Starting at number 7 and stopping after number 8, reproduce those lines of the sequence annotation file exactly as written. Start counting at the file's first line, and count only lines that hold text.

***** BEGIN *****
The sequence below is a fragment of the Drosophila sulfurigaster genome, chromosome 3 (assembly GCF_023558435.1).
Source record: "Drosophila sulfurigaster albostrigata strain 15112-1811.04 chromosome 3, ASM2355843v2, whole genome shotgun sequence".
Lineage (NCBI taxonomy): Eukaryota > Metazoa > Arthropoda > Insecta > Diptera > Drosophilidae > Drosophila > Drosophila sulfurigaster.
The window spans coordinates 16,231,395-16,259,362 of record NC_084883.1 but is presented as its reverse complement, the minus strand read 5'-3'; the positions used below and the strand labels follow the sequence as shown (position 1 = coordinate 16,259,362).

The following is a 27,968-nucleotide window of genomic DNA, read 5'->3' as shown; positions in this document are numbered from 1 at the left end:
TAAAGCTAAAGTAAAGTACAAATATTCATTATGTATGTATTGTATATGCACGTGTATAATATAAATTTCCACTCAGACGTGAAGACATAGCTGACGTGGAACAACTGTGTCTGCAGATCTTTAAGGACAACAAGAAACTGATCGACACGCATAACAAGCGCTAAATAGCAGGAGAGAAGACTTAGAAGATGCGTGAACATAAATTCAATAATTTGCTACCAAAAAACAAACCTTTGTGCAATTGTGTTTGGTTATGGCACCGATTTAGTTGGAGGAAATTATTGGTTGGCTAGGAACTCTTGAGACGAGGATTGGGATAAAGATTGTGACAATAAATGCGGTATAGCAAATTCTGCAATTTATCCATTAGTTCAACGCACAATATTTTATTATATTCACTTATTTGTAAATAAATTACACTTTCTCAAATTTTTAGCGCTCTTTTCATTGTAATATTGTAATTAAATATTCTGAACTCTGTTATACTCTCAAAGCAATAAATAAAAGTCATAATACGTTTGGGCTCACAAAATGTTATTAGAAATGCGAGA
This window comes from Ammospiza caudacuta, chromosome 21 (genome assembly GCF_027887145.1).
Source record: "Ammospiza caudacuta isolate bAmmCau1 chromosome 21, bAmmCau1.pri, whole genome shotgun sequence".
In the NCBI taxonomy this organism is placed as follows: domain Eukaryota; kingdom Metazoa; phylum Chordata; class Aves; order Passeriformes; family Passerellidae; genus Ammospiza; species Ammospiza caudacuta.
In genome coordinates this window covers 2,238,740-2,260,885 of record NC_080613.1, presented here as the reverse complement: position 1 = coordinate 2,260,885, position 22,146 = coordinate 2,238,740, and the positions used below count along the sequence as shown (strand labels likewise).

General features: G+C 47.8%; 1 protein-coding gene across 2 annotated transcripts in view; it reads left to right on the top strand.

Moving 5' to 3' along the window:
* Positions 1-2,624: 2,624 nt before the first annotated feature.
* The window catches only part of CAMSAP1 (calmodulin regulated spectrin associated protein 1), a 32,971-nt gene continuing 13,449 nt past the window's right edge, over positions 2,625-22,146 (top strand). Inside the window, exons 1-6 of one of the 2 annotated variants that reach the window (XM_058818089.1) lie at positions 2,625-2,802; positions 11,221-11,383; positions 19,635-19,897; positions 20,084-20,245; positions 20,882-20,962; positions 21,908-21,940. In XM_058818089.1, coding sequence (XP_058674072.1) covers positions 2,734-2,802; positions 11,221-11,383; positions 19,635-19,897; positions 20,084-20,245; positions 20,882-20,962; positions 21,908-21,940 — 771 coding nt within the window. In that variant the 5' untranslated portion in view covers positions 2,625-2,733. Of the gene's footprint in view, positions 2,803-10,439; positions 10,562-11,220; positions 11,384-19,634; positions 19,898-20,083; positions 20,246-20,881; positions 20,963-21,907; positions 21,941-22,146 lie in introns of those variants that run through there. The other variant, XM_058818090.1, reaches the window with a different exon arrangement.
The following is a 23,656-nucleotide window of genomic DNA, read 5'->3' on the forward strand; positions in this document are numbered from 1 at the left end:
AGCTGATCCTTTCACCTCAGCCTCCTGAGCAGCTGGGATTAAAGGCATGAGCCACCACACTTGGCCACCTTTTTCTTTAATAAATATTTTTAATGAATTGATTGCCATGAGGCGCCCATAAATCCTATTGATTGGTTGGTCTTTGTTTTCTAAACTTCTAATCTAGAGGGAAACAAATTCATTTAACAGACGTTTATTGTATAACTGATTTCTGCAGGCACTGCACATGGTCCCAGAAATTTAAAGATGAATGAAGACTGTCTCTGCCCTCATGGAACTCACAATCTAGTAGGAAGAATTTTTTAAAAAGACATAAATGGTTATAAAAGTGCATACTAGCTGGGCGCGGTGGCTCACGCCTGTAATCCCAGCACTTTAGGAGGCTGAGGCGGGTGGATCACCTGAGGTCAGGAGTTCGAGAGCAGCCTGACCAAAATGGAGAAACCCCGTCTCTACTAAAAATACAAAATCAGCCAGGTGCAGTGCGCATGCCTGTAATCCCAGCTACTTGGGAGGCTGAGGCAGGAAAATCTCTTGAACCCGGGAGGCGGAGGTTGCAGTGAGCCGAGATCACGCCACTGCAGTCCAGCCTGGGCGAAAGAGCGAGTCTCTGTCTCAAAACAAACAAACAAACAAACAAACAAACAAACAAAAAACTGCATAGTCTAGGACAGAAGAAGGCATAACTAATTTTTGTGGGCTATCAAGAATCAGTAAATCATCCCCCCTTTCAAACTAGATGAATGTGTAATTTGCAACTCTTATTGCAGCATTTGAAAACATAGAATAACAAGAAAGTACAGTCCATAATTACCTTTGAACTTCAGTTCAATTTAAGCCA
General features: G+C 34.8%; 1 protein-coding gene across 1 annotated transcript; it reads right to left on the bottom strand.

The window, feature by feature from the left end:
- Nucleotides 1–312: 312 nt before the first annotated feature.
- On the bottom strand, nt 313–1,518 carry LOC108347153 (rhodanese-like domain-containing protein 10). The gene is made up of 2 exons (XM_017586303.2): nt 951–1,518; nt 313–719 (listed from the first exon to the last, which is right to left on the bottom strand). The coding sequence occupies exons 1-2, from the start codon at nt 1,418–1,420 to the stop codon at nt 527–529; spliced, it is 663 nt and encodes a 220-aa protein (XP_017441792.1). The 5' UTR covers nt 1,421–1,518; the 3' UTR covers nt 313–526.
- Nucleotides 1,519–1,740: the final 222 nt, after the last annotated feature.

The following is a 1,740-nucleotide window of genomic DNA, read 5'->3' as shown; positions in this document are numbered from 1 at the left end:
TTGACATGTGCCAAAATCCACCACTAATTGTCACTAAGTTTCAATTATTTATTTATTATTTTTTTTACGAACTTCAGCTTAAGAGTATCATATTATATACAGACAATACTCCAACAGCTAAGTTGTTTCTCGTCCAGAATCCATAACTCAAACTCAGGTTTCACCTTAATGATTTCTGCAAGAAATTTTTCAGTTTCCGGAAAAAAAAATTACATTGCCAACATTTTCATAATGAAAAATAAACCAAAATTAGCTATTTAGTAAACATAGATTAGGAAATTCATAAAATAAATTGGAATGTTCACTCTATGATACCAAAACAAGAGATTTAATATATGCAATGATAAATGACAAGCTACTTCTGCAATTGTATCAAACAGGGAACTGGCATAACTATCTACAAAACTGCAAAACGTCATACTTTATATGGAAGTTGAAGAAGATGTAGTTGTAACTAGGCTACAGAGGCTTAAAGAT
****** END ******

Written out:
This window comes from Ammospiza caudacuta, chromosome 21 (genome assembly GCF_027887145.1).
Source record: "Ammospiza caudacuta isolate bAmmCau1 chromosome 21, bAmmCau1.pri, whole genome shotgun sequence".